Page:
With this in mind, we are now experimenting with different approaches to recording, not necessarily working towards ”an album” as the desired end result. It might still end up being that, of course, but we try not to have that as a preconceived notion, but rather approach a handful of songs at the time, consider some creatively interesting method of recording them, and see what happens. They may be released as individual tracks, or as parts of a bigger, cohesive whole, but we’ll see what it is when we get there.

The first and most obvious difference this time around is that we have started to work in Barba’s new house, part of which has been converted into a recording facility (again, MomoTV will bring you up to speed on that) which gives the whole working environment a more homegrown feel, which suits the band perfectly.

During rehearsals in the past couple of years we often found that some really interesting things happened to the groove when we were playing at lower volume (the decision to turn it down was probably more due to hangovers than intentional improvements of musical nature, but hey!) and so we wanted to try recording some songs while playing softly and more delicately. So this has been a deliberate change for this particular batch of tunes. Oh, there are still some viscerally exciting, rambunctious, slamming beats going on (oh, man, you have noooo idea what you’re in for, people!), but there is a different sonic quality that comes out of drums and percussion when played slightly less forcefully, and the interplay between players gets more dynamic, so this we feel is a huge improvement.

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Gramps. Photo: Christopher Anderzon. 

We are also expanding the idea of the junkyard percussion setups, with both myself and Preach having some deranged setups to work with. Trashcan lids, wooden crates, fucked up cymbal combinations with applied chains, drums filled with quinoa, and the list goes on. The Billy Momo sound is getting deeper, grittier and sweatier than ever. We can’t wait for you to hear these fucking songs!

The first week of collective recording finished on Friday (some individual overdub sessions proceeded over the weekend), and we had a traditional Swedish crayfish party on Friday night, right there in the studio! It was the usual Billy Momo joint, with way too much booze, and so, the drunktalk began, as expected. One member of the band kept insisting that most fears that people refer to as “phobias” are actually just a part of ones personal image and public relations-package, or something along those lines. The verdict from the jury is still pending on that one. And at some point during the wee hours of the morning, we hazily drifted into listening to terrible 90s Eurodance music (although some of us insisted it was FUCKING AWESOME!!!) and eventually some of us got wild and crazy behind the drum kit for a bit at 4:00 a.m.-ish, presumably to the immense enjoyment of the neighbors, but, you know, what price art, eh?

Stay tuned here and at Momo TV for continuous updates on the recording process.

Have a beautiful fall, all you crazy kids in love out there!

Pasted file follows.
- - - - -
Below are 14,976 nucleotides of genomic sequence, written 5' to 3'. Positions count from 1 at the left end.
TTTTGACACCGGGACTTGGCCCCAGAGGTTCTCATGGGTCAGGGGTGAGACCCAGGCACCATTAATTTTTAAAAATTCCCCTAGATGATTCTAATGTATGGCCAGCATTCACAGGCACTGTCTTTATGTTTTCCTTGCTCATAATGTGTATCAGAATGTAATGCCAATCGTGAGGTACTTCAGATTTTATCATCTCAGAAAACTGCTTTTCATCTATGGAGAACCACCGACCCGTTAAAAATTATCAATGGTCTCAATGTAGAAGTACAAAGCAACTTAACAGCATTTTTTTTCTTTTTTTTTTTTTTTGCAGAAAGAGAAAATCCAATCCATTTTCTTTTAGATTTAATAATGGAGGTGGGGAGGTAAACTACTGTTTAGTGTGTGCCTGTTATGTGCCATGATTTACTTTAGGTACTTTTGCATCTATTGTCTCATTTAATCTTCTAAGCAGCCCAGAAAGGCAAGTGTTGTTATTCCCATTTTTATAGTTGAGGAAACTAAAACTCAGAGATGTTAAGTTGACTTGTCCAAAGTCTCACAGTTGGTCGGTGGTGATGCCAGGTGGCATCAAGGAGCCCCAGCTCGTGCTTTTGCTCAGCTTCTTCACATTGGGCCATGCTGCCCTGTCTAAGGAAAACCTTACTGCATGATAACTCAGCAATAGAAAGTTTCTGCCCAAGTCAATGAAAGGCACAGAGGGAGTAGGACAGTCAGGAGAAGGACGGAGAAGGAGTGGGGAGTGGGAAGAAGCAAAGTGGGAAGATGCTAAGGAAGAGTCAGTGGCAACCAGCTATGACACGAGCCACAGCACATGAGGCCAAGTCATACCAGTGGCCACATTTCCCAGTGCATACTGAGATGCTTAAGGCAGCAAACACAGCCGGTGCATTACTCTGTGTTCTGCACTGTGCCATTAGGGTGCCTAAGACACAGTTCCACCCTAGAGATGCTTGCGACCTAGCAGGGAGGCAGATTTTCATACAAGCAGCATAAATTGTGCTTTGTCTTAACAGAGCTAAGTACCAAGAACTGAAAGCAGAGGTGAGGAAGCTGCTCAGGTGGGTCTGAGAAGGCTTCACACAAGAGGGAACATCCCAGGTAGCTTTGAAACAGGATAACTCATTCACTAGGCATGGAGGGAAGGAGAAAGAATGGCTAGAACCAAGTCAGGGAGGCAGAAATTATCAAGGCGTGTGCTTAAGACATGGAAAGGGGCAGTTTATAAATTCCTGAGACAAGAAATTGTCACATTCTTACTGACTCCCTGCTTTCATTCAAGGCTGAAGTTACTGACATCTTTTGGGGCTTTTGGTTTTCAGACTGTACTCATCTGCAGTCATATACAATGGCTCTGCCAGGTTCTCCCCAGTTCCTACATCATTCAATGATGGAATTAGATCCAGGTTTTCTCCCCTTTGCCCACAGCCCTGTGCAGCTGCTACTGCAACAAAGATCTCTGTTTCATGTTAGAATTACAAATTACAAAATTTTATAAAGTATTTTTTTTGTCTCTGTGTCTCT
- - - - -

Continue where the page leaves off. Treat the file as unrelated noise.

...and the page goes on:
/Gramps

Recommended listening:

Can’t we all just get along?

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Tomas Juto, aka Barba. Photo: Christopher Anderzon.

I’ve always been fascinated by music scenes.
Seattle and grunge, New York and hiphop, L.A. and 80’s rock, Laurel canyon and singer/songwriters, San Fransisco and the flower power scene and so on.
Those are all American of course. But England had Bristol and trip hop, Norway had black metal and Swedens Umeå had the hardcore scene in the 90’s with Refused and similar bands. I’ve never been a part of a scene like that. I think I would love it. I get super inspired when people I know get a break and make it big or make a super obscure but amazing album that gets good reviews in underground blogs or whatever. It pushes me to try harder at whatever I’m doing at the moment.

But these days it’s really hard to reach through the noice with your music. And whenever people manage to carve out a spot in the limelight for themselves they don’t want to share the space.

I can understand that ’cause I know how much work it takes to get ahead. I can see why people tend to be a bit defencive of their spot. But it’s still a drag. I’m not saying I’m not a part of the problem. I’m probably just the same as any other musician. I just wish that I could somehow change the attitude in the business to a more collective kind of focus. Let’s make something really cool, together. Even though we’re not in the same band or whatever.
Let’s do a tour, a collaboration on a track, cameos in videos. Not because it’s a career move or looks good on the CV. Let’s do it ’cause we all love this thing. It’s fun!
Maybe by writing this I can remind myself to be more open to it. And at least that’s a start, ey?

Fans, fans, fans!

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Oskar Hovell, aka Orren. Photo: Christopher Anderzon.

Do you sometimes read or hear about extraordinary people doing great deeds, changing the world for the better and are you then thinking to yourself “Fuck! I should have been one of those guys!”

I do, sometimes. When our fans write to us, when we see them at shows and when I see the things they do for us. The way they selflessly and without ego dedicate their time and energy to spread music, it awes me every time I see it.

I’m a music fan of course. I go to concerts, I tell my friends about new bands I’ve found and so on. I have posters on my wall and I think Ennio Morricone is probably God. But I dedicate my time and my great efforts into spreading my own shit, boosting myself, telling the world about my own greatness.